From Frederick the Great to Queen Luise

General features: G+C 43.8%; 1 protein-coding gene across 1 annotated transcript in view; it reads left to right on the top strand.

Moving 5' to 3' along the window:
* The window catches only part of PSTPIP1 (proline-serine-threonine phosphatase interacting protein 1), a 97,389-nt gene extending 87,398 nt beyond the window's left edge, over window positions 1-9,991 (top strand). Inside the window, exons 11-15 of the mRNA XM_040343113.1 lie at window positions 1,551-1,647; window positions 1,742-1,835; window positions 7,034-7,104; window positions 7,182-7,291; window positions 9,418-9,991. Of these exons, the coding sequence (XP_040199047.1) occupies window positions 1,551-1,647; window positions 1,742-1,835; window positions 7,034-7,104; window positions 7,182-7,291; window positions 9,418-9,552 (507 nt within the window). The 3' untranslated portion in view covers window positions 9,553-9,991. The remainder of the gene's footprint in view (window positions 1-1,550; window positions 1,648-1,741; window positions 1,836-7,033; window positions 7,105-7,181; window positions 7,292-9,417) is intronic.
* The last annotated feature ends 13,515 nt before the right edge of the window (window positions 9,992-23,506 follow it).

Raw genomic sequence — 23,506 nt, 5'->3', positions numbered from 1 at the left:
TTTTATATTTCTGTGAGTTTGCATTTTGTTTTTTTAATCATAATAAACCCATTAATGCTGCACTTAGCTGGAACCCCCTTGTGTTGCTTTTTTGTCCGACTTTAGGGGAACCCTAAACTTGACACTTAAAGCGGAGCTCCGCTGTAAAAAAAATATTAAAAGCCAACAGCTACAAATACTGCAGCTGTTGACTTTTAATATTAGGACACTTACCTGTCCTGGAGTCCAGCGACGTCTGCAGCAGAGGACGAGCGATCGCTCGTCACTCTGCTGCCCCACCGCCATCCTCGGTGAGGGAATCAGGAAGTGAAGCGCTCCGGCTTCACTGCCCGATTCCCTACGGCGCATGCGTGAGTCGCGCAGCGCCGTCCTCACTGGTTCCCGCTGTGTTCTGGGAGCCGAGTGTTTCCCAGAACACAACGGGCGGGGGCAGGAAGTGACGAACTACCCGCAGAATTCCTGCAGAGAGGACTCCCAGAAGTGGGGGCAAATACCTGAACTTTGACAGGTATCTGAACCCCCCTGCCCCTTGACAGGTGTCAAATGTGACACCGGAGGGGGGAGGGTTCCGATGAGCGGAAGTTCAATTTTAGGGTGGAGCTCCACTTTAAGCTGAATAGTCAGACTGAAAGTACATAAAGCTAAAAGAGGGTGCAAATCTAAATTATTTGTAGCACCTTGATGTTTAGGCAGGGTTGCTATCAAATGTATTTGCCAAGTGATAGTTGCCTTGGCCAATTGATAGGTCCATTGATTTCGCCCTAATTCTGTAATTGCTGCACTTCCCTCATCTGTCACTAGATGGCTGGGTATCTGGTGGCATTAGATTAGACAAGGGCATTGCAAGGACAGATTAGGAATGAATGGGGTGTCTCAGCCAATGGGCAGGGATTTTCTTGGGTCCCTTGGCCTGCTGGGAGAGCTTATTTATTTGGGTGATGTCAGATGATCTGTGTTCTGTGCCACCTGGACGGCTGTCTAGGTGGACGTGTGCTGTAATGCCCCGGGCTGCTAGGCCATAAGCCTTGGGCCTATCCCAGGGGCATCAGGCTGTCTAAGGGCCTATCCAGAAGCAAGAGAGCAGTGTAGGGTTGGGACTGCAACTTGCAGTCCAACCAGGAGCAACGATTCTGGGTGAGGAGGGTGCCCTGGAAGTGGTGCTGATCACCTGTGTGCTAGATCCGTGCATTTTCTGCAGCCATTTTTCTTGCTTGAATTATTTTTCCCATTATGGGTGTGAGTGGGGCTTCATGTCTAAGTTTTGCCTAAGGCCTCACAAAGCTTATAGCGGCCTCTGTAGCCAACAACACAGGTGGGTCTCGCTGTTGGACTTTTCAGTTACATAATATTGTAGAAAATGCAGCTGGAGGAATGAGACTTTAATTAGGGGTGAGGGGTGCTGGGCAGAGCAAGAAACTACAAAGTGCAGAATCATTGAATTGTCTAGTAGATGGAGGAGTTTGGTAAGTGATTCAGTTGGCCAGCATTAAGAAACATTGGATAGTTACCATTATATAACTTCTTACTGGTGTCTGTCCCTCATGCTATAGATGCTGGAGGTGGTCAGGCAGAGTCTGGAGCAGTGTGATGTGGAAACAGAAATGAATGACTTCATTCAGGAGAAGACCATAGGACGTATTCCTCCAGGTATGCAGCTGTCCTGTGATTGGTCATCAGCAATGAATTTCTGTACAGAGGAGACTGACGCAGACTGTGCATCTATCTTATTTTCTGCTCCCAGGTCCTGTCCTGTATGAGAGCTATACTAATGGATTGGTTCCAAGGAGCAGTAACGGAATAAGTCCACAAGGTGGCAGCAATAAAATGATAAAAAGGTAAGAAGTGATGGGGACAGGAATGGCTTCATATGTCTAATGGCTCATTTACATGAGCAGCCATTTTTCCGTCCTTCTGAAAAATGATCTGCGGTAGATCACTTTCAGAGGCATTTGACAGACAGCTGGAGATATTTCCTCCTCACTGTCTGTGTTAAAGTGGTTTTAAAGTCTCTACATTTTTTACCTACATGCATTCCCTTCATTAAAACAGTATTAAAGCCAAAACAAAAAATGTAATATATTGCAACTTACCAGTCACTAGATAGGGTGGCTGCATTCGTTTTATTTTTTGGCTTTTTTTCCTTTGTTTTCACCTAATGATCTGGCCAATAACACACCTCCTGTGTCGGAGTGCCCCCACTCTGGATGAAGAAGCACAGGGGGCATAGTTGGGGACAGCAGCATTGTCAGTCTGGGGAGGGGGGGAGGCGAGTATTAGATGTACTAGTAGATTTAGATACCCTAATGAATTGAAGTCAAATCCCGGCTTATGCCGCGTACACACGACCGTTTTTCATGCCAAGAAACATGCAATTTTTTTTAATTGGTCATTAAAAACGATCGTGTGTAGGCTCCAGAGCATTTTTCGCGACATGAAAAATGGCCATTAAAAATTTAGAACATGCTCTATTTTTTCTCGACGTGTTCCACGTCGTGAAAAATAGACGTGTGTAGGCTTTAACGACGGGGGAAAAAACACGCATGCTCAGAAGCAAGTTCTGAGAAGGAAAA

The first independent residence of Frederick the Great Friedrich the Great commissioned the architect Georg Wenzeslaus von Knobelsdorff with the construction of his first independent residence when he took office in 1740. As a new wing, the building adjoins the Old Palace of his grandparents Sophie Charlotte and Friedrich I. to the east. The representative entrance area in the middle of the elongated, two-storey building is highlighted by pairs of double columns, balconies and vase coronations. As in the Old Palace, the room layout corresponds to the baroque principle of the suite of rooms, the enfilade. The interior design is operated with great financial and artistic effort. After severe destruction in the Second World War, the magnificent Friderican banqueting halls - the White Hall, once used as a dining room, and the Golden Gallery, decorated with green stucco marble and filigree rococo decorations - as well as the King's first and second apartments have been restored and furnished, largely true to the original. Masterpieces of French painting, including Antoine Watteau's "Embarkation to Cythera" and the "Shop sign of the art dealer Gersaint" are among the main attractions. Above all, they inspire international visitors. In 1788 the nephew and successor of Frederick the Great, Frederick William II, had his nephew and successor of Frederick the Great's nephew set up a summer residence on the ground floor in the Chinese-Etruscan style and, from 1796 to 1797, the Early Classical winter chambers. However, this suite was inhabited by his daughter-in-law Queen Luise, for whom Karl Friedrich Schinkel designed the elegant bedroom with furniture made of pear wood in 1810. Next to Sanssouci and the Royal Palace Unter den Linden, Charlottenburg was her favourite place. Her husband Friedrich Wilhelm III moved into rooms on the western ground floor, which once belonged to the apartment of the wife of Frederick II, Queen Elisabeth Christine. Today, important paintings and furniture from the monarch's possessions are on display here. Jacques-Louis David's monumental-heroically staged equestrian portrait of Napoleon Bonaparte and Franz Kruger's "Parade Unter den Linden" with the first half of the Biedermeier society marching past. The Guard Regiment marks the beginning and end of the 43-year reign of Friedrich Wilhelm III's sculpture of the 19th century The new presentation of classicistic-romantic marble sculptures in the vestibule in front of the former royal residence is an ideal complement to this. The works, some of which were created in Rome by famous artists from the Berlin School of Sculpture, date back to antique models. In quiet grandeur, they await visitors in the re-opened New Wing.